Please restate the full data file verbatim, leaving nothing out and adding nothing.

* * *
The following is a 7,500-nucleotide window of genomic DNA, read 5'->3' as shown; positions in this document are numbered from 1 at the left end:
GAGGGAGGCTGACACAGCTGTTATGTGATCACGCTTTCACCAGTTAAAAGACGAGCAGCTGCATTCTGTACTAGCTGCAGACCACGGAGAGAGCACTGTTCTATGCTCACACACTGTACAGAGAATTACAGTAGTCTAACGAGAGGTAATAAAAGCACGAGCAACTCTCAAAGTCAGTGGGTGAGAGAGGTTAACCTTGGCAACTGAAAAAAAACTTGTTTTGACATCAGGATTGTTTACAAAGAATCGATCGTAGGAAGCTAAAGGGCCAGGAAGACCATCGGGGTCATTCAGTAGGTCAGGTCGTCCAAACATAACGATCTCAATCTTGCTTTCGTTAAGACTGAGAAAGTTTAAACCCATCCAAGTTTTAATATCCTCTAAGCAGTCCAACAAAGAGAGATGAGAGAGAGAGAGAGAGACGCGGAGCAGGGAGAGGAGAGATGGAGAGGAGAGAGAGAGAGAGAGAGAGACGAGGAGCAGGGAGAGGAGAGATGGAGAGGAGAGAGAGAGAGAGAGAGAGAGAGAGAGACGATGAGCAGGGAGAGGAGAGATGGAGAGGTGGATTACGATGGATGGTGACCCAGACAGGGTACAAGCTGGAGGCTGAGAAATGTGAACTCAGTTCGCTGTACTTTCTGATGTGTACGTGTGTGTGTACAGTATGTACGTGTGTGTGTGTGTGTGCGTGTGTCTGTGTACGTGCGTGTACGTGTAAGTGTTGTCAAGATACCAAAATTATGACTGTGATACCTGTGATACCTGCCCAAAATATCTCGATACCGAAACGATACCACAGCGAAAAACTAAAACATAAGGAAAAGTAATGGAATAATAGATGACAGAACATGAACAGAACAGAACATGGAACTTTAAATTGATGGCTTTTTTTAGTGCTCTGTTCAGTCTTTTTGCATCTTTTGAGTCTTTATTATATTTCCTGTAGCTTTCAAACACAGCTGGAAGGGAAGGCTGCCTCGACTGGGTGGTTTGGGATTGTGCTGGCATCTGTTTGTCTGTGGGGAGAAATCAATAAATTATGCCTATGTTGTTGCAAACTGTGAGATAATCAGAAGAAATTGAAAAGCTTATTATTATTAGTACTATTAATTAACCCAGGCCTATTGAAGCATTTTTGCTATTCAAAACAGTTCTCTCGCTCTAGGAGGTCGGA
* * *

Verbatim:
The following is a 7,500-nucleotide window of genomic DNA, read 5'->3' as shown; positions in this document are numbered from 1 at the left end:
GAGGGAGGCTGACACAGCTGTTATGTGATCACGCTTTCACCAGTTAAAAGACGAGCAGCTGCATTCTGTACTAGCTGCAGACCACGGAGAGAGCACTGTTCTATGCTCACACACTGTACAGAGAATTACAGTAGTCTAACGAGAGGTAATAAAAGCACGAGCAACTCTCAAAGTCAGTGGGTGAGAGAGGTTAACCTTGGCAACTGAAAAAAAACTTGTTTTGACATCAGGATTGTTTACAAAGAATCGATCGTAGGAAGCTAAAGGGCCAGGAAGACCATCGGGGTCATTCAGTAGGTCAGGTCGTCCAAACATAACGATCTCAATCTTGCTTTCGTTAAGACTGAGAAAGTTTAAACCCATCCAAGTTTTAATATCCTCTAAGCAGTCCAACAAAGAGAGATGAGAGAGAGAGAGAGAGACGCGGAGCAGGGAGAGGAGAGATGGAGAGGAGAGAGAGAGAGAGAGAGAGACGAGGAGCAGGGAGAGGAGAGATGGAGAGGAGAGAGAGAGAGAGAGAGAGAGAGAGAGACGATGAGCAGGGAGAGGAGAGATGGAGAGGTGGATTACGATGGATGGTGACCCAGACAGGGTACAAGCTGGAGGCTGAGAAATGTGAACTCAGTTCGCTGTACTTTCTGATGTGTACGTGTGTGTGTACAGTATGTACGTGTGTGTGTGTGTGTGCGTGTGTCTGTGTACGTGCGTGTACGTGTAAGTGTTGTCAAGATACCAAAATTATGACTGTGATACCTGTGATACCTGCCCAAAATATCTCGATACCGAAACGATACCACAGCGAAAAACTAAAACATAAGGAAAAGTAATGGAATAATAGATGACAGAACATGAACAGAACAGAACATGGAACTTTAAATTGATGGCTTTTTTTAGTGCTCTGTTCAGTCTTTTTGCATCTTTTGAGTCTTTATTATATTTCCTGTAGCTTTCAAACACAGCTGGAAGGGAAGGCTGCCTCGACTGGGTGGTTTGGGATTGTGCTGGCATCTGTTTGTCTGTGGGGAGAAATCAATAAATTATGCCTATGTTGTTGCAAACTGTGAGATAATCAGAAGAAATTGAAAAGCTTATTATTATTAGTACTATTAATTAACCCAGGCCTATTGAAGCATTTTTGCTATTCAAAACAGTTCTCTCGCTCTAGGAGGTCGGA